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124: Beach Boys Founder Brian Wilson Suffering from Dementia as Reps Seek Conservatorship

When you think of the Beach Boys, what comes to mind? We’re betting it’s not a complicated conservatorship case. Unfortunately, that’s what’s happening with the Beach Boys Founder, Brian Wilson. Mr. Wilson’s long-time wife had been his healthcare directive, but with her recent passing, it was discovered that no one was ever named as a backup. Now, the question is not only who will pick up her role as Mr. Wilson’s healthcare directive, but how. With Brian Wilson being considered unable to make these decisions for himself due to dementia, the solution is not a simple one. Tune in to learn more about the conservator process and how to avoid these complications yourself.

Time-stamped Show Notes:

0:00 Introduction

2:07 To start, Madison gives us an overview of the case with Brian Wilson, who now has to file for conservatorship because he never named a backup healthcare directive.

3:47 Now, we dive deeper into the more complex details of Mr. Wilson’s situation and the possibilities we see with the petition process.

5:26 Unfortunately, these issues are not new for Mr. Wilson, who seemed to have been taken advantage of in the past.

06:08 Here’s the big takeaway from this episode: Name backups on your estate planning documents. You need options!


Madison, good morning. Share with me today – what is your favorite Beach Boys song? I’m a big fan of “Help Me Rhonda.” “Help Me Rhonda” – That’s a good one. I like that one too. So I’m going to tell you this: That might actually be one of my favorites, too. But the one that leaps to mind for me when I ask myself what’s my favorite song is “Barbara Ann,” which is kind of similar to “Help Me Ronda” in that it’s that, you know, bouncy kind of upbeat thing and, it’s not necessarily my favorite, but it’s so ingrained in my brain. When I was in high school, there was a pompom squad that was having tryouts, and that was the song that they had to do their canned routine to in the tryouts. And so I heard that over and over and over every day after school as they were practicing getting ready for their tryouts. So it’s just maybe the most familiar Beach Boys song. I love it. There’s pet sounds, right? So there’s like 40 people in the recording studio when they’re recording that song. And there are little like phrases that I say that are from that song in the background. And I don’t think my husband knows where I get that from. It’s just like certain things that I just repeat that are just from whoever’s yelling things in the background of that song.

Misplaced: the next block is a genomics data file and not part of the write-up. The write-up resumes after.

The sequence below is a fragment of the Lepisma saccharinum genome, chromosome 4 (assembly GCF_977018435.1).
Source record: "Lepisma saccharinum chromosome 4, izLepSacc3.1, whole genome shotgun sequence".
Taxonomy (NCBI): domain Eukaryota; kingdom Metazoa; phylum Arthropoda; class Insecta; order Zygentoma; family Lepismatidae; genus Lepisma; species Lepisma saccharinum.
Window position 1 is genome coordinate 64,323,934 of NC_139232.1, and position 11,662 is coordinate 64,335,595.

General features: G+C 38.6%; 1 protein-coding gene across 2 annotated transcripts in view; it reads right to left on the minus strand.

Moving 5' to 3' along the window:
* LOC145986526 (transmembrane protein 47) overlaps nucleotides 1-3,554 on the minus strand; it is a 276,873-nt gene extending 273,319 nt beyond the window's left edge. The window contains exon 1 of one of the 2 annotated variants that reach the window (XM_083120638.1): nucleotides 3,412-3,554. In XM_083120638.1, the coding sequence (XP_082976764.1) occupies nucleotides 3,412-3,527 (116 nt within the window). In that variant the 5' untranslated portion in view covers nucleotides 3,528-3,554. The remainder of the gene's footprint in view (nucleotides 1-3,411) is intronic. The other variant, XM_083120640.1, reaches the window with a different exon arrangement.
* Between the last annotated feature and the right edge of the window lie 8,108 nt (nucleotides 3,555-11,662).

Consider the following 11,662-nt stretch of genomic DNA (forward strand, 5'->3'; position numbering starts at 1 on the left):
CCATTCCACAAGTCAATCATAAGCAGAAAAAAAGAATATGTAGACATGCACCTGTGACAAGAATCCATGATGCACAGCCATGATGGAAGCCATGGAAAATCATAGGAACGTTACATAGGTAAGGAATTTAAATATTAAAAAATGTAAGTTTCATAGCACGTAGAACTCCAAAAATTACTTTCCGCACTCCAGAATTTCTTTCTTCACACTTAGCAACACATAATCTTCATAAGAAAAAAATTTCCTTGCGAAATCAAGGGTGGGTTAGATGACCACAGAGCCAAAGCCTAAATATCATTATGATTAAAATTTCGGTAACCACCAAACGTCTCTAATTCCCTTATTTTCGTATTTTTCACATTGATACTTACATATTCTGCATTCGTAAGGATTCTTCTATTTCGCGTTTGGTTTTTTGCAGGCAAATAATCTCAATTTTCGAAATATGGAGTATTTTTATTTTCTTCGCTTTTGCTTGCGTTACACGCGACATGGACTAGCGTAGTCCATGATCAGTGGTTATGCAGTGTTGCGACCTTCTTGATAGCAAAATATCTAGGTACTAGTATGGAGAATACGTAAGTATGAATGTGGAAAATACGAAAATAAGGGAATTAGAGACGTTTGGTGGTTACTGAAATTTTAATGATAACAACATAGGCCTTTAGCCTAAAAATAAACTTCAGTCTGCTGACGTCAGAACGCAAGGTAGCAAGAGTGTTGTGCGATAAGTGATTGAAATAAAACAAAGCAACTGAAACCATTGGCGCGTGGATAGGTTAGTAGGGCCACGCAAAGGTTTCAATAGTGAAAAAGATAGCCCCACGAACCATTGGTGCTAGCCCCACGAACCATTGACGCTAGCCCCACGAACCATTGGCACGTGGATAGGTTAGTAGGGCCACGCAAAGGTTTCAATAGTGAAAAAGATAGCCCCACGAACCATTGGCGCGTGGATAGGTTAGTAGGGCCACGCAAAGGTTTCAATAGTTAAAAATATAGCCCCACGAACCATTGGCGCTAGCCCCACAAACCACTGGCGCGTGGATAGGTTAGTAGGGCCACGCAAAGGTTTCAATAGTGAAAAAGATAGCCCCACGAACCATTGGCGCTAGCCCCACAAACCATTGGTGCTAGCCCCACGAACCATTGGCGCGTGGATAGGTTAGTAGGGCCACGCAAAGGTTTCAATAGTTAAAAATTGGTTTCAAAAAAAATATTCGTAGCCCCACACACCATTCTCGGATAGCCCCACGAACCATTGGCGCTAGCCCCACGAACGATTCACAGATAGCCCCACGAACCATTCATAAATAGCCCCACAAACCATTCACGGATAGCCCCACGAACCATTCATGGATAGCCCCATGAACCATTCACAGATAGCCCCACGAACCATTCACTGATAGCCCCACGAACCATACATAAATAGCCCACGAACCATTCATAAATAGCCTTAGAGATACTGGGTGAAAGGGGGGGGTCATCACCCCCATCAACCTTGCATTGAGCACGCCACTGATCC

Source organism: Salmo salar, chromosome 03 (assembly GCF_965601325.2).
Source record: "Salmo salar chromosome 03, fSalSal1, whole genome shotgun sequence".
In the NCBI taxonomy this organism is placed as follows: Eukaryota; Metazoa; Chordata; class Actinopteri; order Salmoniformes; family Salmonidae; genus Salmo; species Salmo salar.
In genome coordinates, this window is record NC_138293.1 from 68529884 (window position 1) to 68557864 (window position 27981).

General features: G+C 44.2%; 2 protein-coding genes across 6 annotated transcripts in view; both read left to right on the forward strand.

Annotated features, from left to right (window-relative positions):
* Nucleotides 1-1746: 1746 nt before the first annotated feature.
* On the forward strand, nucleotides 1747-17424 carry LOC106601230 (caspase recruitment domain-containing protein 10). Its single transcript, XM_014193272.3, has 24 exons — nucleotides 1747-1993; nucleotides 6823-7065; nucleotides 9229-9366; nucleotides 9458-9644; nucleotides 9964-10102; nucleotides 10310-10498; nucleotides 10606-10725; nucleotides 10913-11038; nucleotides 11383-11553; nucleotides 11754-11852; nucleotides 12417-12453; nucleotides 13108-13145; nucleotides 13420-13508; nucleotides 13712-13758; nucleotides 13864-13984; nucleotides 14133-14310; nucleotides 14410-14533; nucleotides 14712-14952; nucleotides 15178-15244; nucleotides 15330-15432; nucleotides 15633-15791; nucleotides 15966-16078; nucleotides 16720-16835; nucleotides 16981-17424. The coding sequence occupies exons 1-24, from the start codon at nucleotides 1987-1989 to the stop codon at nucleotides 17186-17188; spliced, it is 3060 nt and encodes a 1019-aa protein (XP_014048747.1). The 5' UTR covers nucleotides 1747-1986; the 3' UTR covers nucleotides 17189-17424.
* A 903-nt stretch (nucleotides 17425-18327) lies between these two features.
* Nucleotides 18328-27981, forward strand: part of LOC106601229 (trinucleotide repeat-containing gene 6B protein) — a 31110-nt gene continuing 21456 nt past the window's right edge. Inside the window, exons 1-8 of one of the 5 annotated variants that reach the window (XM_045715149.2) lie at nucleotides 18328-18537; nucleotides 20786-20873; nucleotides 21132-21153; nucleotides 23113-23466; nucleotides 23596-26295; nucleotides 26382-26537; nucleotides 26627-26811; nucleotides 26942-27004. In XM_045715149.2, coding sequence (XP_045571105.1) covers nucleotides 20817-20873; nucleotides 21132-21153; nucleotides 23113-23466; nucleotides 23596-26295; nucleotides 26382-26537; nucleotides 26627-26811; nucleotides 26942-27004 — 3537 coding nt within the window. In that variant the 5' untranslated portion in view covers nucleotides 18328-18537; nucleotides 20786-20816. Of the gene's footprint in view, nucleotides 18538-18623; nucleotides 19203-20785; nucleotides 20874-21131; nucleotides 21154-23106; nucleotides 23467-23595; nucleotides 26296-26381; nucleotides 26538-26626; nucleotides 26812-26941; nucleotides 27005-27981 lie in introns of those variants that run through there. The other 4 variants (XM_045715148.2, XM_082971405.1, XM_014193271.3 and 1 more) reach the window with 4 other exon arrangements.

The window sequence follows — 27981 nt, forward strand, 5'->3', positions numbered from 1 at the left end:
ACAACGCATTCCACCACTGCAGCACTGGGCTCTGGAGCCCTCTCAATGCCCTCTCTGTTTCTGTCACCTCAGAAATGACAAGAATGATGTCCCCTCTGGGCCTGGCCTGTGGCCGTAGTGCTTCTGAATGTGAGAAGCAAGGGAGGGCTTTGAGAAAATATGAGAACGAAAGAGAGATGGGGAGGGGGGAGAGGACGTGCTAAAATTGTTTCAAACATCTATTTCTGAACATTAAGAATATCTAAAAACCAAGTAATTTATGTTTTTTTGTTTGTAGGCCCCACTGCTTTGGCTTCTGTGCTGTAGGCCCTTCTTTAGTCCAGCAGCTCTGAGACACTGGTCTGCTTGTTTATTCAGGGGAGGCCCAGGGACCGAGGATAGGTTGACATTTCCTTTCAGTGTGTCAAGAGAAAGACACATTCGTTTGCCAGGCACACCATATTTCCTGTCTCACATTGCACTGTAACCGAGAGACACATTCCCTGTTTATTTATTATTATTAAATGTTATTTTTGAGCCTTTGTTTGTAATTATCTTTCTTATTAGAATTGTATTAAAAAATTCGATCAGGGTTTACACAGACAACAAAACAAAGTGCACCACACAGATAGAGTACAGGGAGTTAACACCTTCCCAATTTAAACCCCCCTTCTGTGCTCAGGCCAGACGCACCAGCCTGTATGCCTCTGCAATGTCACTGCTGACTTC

Okay, that’s good. Welcome everyone. This is Absolute Trust Talk. I’m Kirsten Howe here with Madison Gunn, and you might’ve guessed that we’re about to talk about Brian Wilson and his recent petition to be conserved. And we are estate planners. Some estate planners do conservatorships, we do not. But these cases keep rolling out that touch on estate planning, and they help illustrate some really important points. So we are going to talk about this case. If you are a follower of our show, you know that our last recording about this topic was the conservatorship petition filed by Jay Leno to gain conservatorship over his wife, Mavis. And these two cases are similar. Madison, you wanna talk about Brian Wilson’s case?

Yeah, so in Brian Wilson’s case, his long-time wife just passed away, and she had been his healthcare agent under his power of attorney for health care or health care directive, and there was no backup named. He had no successor agent named, so he essentially has no advanced health care directive. So they’re filing a conservatorship in order to get another health care directive put into place.